Even before being elected President, Donald Trump attracted plenty of attention due to his rhetoric and actions on the campaign trail. And while most of the GOP fell into line after his 2016 win, Trump’s attacks against prominent Republicans still caused rifts between himself and small groups of Republicans.

Those rifts began to show themselves more recently following the death of longtime Republican Senator John McCain and Trump’s tariff threats against Mexico. But a group of Republicans has decided to take it a step further with a new ad campaign.

Monday’s edition of “Fox & Friends” featured ads from the group Republicans for the Rule of Law. The ad urges Congressional Republicans to take the allegations of obstruction against President Trump seriously ahead of the House Judiciary Committee’s hearing with Watergate witness John Dean. The hearing with Dean is meant to discuss evidence of possible obstruction Robert Mueller’s investigation may have uncovered and its validity.

The ad uses clips of the Watergate hearings Dean was involved in here Republican members of the House Judiciary Committee raised similar concerns regarding then-President Richard Nixon.

“Congressional Republicans are more than happy to admit in private that they are troubled, disappointed, and disturbed by President Trump’s abuses of executive power,” Republicans for the Rule of Law spokesperson Chris Truax said. “When none of their constituents can hear them, they speak frankly about their moral qualms and objections about their roles in undermining the original design of our Constitution. Their constituents — and all Americans — deserve to hear the same in public.”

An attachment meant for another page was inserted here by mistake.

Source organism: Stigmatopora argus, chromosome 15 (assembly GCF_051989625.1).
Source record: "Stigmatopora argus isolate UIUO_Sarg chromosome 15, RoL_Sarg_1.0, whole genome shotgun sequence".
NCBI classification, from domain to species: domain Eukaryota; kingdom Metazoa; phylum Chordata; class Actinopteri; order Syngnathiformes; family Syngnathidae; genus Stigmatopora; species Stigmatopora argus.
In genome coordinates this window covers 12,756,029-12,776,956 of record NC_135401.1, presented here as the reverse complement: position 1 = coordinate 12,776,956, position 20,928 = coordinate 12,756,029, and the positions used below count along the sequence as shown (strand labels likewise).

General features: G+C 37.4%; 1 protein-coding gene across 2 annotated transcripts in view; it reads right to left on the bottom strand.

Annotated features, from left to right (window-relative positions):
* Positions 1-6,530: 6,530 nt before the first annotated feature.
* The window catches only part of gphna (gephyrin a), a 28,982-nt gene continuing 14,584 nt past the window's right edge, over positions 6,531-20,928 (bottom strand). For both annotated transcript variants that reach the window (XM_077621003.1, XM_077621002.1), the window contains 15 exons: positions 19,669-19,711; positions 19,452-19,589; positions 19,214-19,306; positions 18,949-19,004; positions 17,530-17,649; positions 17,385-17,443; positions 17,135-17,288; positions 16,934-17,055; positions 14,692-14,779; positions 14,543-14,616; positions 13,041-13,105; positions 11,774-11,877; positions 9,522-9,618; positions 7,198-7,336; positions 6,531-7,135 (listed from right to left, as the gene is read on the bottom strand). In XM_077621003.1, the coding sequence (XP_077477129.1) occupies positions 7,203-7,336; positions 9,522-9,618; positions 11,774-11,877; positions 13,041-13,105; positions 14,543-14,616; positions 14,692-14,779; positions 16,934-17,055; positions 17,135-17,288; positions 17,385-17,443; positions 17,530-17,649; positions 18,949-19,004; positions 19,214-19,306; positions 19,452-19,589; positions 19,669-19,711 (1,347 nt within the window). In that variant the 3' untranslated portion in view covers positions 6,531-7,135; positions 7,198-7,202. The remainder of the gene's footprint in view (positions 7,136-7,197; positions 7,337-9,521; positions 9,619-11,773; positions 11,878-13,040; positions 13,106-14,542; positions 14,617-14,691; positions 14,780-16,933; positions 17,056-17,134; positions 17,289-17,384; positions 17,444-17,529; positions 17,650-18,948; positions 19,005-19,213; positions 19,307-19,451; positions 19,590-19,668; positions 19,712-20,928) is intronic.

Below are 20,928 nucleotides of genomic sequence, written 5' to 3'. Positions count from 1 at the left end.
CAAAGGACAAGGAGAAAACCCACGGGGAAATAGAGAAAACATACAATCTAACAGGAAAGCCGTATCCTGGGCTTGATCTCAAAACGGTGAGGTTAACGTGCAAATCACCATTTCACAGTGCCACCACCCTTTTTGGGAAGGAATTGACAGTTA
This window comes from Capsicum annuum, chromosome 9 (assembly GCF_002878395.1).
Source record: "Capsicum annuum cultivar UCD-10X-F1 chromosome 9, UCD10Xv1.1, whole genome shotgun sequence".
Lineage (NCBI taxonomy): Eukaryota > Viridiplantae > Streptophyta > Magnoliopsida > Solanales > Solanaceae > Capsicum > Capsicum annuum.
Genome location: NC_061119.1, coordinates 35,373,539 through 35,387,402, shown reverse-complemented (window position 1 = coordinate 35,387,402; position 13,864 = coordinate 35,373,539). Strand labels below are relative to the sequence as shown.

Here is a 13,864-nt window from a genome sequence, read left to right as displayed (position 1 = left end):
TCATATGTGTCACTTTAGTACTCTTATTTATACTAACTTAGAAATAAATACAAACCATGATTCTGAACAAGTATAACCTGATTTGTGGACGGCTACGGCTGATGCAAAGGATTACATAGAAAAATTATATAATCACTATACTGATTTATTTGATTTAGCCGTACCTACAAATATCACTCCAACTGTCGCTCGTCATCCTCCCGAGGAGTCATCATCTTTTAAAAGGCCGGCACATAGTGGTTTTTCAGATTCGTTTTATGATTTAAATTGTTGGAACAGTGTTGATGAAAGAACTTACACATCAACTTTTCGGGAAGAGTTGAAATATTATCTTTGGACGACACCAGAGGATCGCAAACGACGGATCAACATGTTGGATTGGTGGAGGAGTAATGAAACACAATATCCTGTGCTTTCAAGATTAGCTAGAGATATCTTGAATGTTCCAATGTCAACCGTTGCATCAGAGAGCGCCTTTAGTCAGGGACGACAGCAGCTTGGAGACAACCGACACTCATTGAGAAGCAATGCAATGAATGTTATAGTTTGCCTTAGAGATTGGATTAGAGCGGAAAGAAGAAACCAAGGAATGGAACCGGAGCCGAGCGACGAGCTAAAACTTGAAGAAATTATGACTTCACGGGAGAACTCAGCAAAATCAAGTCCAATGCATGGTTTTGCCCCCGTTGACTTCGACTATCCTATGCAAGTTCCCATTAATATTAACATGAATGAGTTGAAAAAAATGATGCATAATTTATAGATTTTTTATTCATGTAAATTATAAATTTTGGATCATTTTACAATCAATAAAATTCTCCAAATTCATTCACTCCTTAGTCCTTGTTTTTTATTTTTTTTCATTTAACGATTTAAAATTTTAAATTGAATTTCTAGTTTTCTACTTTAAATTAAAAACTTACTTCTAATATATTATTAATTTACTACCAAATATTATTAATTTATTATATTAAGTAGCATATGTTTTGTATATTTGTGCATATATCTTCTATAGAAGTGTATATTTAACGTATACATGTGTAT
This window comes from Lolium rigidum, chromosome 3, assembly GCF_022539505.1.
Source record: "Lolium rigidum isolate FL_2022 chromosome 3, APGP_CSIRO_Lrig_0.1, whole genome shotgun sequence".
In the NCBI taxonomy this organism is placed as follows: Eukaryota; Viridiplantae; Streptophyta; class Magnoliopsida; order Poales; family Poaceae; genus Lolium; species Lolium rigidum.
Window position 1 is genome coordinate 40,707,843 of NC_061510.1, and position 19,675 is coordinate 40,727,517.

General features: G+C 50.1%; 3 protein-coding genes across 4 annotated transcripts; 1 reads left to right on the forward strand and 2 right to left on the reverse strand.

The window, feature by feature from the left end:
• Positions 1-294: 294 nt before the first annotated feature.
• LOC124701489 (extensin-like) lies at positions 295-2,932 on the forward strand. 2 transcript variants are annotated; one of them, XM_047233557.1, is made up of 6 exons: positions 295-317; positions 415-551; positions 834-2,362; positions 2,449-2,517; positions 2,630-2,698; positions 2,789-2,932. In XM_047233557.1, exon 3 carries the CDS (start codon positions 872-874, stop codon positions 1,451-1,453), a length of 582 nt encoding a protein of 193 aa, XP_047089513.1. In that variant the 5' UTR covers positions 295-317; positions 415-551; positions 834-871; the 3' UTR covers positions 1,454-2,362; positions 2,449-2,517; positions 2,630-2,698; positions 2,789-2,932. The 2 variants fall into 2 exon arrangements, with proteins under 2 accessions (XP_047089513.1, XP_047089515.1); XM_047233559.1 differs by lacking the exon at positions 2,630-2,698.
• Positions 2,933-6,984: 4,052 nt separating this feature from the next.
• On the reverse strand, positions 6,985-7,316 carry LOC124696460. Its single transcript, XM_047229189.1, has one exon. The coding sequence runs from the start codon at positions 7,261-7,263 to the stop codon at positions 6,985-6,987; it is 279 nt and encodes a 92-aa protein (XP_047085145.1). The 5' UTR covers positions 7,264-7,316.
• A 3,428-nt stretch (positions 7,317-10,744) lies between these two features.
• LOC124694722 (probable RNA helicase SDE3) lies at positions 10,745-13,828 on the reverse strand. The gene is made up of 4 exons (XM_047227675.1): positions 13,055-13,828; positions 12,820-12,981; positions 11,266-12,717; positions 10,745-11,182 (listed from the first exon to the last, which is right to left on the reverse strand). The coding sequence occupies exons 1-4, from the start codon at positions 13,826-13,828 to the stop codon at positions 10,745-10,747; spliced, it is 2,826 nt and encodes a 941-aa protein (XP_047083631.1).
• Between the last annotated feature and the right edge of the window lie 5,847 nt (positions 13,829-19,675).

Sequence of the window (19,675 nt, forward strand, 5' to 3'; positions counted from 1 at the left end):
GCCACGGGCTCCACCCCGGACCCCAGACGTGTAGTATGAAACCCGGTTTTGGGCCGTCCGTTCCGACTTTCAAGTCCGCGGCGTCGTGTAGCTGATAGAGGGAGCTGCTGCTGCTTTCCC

Currently, Michigan Rep. Justin Amash is the only serving Republican in Congress who has thrown his support behind starting impeachment proceedings because of the obstruction claims. He also supports Truax’s statement, saying other Republicans in Congress have expressed concern over Trump behind closed doors.

And this is just the latest in a series of ads the Republicans for the Rule of Law have aired. Previous ones had shown Republican-appointed prosecutors saying Trump would have been charged with obstruction if he wasn’t President.

President Donald Trump stops to speak to reporters as he prepared to board Marine One on the South Lawn of the White House on Jan. 19, 2019, in Washington, DC. Photo by Pete Marovich/Getty Images